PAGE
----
PMF officials said the bodies of Suleimani and al-Muhandis were torn to pieces. A senior politician said Soleimani’s body was identified by the ring he wore.

The officials spoke on condition of anonymity because they were not authorized to brief media.

It’s unclear what legal authority the U.S. relied on to carry out the attack. American presidents claim broad authority to act without the approval of the Congress when U.S. personnel or interests are facing an imminent threat. The Pentagon did not provide evidence to back up its assertion that Soleimani was planning new attacks against Americans.

House Speaker Nancy Pelosi said the “highest priority” was to protect American lives and interests, but that “we cannot put the lives of American service members, diplomats and others further at risk by engaging in provocative and disproportionate actions.” She said Congress was not consulted on the strike and demanded it be “immediately” briefed on the situation and the next steps.

Democratic presidential candidate Joe Biden said Trump had “tossed a stick of dynamite into a tinderbox,” saying it could leave the U.S. “on the brink of a major conflict across the Middle East.” Other Democratic White House hopefuls also criticized Trump’s order.

But Trump allies were quick to praise the action. “To the Iranian government: if you want more, you will get more,” tweeted South Carolina Sen. Lindsey Graham.

The killing promised to strain relations with Iraq’s government, which is closely allied with both Washington and Tehran. Prime Minister Adel Abdul-Mahdi condemned the strike as an “aggression against Iraq” and a “blatant attack on the nation’s dignity.”

He also called for an emergency session of parliament to take “necessary and appropriate measures to protect Iraq’s dignity, security and sovereignty.”

The Syrian government, which has received key support from Iran throughout the civil war, also condemned the strike, saying it could lead to a “dangerous escalation” in the region. Hassan Nasrallah, the head of the Iran-backed Lebanese militant group Hezbollah, released a statement mourning those killed in the U.S. strike, saying their blood was not wasted.

There was no immediate reaction from Israel, which views Iran as its greatest threat. Authorities closed the Mount Hermon ski resort near the borders with Lebanon and Syria as a precaution but didn’t announce any other security measures. Prime Minister Benjamin Netanyahu’s office said he was cutting short a trip to Greece to return home and follow “ongoing developments.”

Yoel Guzansky, an expert on Iran at the Institute for National Strategic Studies, a prestigious Tel Aviv think tank, said the killing restored America’s deterrence powers in the Middle East.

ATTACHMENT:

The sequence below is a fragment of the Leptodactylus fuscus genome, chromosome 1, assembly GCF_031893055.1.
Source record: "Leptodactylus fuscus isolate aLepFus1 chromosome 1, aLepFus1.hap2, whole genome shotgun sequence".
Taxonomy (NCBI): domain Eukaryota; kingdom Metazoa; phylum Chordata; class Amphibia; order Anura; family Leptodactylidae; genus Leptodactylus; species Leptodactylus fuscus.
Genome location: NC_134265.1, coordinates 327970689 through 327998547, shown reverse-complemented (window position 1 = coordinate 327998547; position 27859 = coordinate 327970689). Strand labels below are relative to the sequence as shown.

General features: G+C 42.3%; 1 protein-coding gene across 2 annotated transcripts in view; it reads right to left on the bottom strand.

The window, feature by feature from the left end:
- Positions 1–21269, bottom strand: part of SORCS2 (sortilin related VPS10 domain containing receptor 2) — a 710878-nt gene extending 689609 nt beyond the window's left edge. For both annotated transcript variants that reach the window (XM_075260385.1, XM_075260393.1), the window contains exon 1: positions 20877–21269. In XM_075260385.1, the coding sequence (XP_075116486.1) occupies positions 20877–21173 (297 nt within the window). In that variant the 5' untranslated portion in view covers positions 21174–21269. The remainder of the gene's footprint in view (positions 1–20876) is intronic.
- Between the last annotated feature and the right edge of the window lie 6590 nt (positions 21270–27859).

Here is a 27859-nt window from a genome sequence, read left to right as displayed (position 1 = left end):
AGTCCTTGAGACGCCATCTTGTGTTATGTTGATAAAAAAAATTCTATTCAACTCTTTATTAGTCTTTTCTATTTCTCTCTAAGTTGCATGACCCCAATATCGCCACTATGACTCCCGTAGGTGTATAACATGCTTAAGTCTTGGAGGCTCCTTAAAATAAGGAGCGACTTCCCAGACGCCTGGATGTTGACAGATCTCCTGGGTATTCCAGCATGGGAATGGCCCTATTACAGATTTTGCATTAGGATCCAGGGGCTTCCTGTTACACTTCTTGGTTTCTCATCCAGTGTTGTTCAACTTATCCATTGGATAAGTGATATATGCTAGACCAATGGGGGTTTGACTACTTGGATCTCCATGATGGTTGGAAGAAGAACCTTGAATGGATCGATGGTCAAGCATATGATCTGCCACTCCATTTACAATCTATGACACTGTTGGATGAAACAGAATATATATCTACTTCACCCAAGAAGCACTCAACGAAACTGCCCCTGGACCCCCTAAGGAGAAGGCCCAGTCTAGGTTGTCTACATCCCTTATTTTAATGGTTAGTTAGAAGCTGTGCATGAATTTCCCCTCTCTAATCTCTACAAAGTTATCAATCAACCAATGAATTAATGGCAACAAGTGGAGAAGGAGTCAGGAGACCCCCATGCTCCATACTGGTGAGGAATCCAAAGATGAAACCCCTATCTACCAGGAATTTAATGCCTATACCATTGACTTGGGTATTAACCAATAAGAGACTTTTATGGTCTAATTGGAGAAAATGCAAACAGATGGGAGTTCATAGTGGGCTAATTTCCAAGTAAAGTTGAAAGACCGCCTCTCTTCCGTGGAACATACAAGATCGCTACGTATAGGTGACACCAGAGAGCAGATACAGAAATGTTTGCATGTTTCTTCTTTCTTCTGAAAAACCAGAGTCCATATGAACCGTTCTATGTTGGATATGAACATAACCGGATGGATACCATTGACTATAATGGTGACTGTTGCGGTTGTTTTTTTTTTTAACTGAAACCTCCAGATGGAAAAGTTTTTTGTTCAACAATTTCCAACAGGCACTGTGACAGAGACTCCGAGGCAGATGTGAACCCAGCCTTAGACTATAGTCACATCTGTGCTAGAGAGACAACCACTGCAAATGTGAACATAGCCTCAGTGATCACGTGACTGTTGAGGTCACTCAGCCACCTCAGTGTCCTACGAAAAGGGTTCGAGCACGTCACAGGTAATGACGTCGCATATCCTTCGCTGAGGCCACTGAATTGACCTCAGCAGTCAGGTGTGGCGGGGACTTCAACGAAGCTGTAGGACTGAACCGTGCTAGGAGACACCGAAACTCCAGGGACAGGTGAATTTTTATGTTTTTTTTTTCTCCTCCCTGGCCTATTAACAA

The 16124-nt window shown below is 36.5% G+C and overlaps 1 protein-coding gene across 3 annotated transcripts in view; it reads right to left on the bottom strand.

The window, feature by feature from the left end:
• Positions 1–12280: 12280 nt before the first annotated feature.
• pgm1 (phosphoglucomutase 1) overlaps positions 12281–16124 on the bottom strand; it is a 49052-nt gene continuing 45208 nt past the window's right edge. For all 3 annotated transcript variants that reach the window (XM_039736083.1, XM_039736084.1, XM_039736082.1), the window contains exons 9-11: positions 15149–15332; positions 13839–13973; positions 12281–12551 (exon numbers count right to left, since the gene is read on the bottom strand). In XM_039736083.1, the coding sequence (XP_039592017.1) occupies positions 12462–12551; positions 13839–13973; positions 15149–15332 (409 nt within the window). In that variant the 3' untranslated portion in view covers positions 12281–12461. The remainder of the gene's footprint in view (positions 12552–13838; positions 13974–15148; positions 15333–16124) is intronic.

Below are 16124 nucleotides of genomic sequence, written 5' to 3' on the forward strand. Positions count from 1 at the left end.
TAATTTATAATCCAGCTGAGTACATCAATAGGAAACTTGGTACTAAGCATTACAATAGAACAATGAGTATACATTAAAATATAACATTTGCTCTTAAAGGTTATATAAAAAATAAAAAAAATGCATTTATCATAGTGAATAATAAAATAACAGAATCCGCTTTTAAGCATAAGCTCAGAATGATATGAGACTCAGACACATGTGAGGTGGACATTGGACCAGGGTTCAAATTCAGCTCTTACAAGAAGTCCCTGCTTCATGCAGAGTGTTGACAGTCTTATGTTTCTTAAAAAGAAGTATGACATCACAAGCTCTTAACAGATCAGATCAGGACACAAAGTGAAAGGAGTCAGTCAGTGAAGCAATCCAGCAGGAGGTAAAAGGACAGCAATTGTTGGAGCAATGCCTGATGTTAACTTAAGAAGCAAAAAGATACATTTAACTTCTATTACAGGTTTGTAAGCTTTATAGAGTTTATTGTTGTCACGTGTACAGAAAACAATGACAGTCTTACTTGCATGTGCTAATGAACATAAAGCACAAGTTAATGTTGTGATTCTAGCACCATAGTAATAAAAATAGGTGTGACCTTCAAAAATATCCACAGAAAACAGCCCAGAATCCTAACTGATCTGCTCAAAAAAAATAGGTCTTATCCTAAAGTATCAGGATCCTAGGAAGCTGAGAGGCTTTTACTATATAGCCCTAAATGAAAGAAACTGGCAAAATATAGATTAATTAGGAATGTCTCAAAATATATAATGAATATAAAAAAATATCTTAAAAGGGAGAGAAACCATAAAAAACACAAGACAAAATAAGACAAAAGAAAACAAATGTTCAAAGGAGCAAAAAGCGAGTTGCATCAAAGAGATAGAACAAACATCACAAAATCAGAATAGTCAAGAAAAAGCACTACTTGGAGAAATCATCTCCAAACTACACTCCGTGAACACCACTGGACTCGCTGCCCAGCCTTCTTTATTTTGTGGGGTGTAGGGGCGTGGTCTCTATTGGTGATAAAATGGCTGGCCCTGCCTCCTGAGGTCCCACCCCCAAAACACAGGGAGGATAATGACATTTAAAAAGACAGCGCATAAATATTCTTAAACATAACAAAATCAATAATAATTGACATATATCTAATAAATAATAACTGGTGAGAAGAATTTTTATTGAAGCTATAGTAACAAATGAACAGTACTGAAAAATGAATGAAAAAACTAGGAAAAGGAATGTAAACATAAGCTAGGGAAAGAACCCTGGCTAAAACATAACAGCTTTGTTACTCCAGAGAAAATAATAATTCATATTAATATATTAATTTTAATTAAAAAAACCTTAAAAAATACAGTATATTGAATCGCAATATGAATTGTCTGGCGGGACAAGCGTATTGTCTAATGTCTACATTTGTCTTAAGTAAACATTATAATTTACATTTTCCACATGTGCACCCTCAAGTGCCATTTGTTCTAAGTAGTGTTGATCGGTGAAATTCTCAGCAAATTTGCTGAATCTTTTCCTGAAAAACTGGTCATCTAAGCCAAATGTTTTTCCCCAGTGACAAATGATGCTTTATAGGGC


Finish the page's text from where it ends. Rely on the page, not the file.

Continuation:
“I think the Iranians are shocked now, the Russians, the Chinese, no one would believe Trump would do that,” he said, adding that Iran, in the short run, was likely to retaliate against the U.S. or its allies, and possibly against Israel. But he said in the long run, the loss of Soleimani — who had also been on Israel’s radar for some time — would weaken Iran’s capabilities across the region.

For Iran, the killing represents the loss of a cultural icon who represented national pride and resilience while facing U.S. sanctions. While careful to avoid involving himself in politics, Soleimani’s profile rose sharply as U.S. and Israeli officials blamed him for Iranian proxy attacks abroad.

While Iran’s conventional military has suffered under 40 years of American sanctions, the Guard has built up a ballistic missile program. It also can strike asymmetrically in the region through forces like Lebanon’s Hezbollah and Yemen’s Houthi rebels.

As the head of the Quds, or Jersualem, Force of Iran’s paramilitary Revolutionary Guard, Soleimani led all of its expeditionary forces and frequently shuttled between Iraq, Lebanon and Syria. Quds Force members have deployed into Syria’s long war to support President Bashar Assad, as well as into Iraq in the wake of the 2003 U.S. invasion that toppled dictator Saddam Hussein, a longtime foe of Tehran.

Soleimani rose to even greater prominence by advising forces fighting the Islamic State group in Iraq and in Syria.

U.S. officials say the Guard under Soleimani taught Iraqi militants how to manufacture and use especially deadly roadside bombs against U.S. troops after the invasion of Iraq. Iran has denied that.

Soleimani’s killing follows the New Year’s Eve attack by Iran-backed militias on the U.S. Embassy in Baghdad. The two-day embassy attack, which ended Wednesday, prompted Trump to order about 750 U.S. troops deployed to the Middle East. No one was killed or wounded in the attack, which appeared to be mainly a show of force.

It prompted Secretary of State Mike Pompeo to postpone his trip to Ukraine and four other countries “to continue monitoring the ongoing situation in Iraq and ensure the safety and security of Americans in the Middle East,” the State Department said.

The breach at the embassy followed U.S. airstrikes Sunday that killed 25 fighters of Kataeb Hezbollah, an Iran-backed militia operating in Iraq and Syria. The U.S. military said the strikes were in retaliation for last week’s killing of an American contractor in a rocket attack on an Iraqi military base that the U.S. blamed on the militia.

U.S. officials have suggested they were prepared to engage in further retaliatory attacks in Iraq.

“The game has changed,” Defense Secretary Mark Esper said Thursday, telling reporters that violent acts by Iran-backed Shiite militias in Iraq will be met with U.S. military force.

___

Karam reported from Beirut. Associated Press writers Robert Burns and Zeke Miller in Washington; Jon Gambrell in Dubai, United Arab Emirates; Nasser Karimi and Amir Vahdat in Tehran, Iran; Bassem Mroue and Sarah El Deeb in Beirut; and Joseph Krauss and Josef Federman in Jerusalem contributed to this report.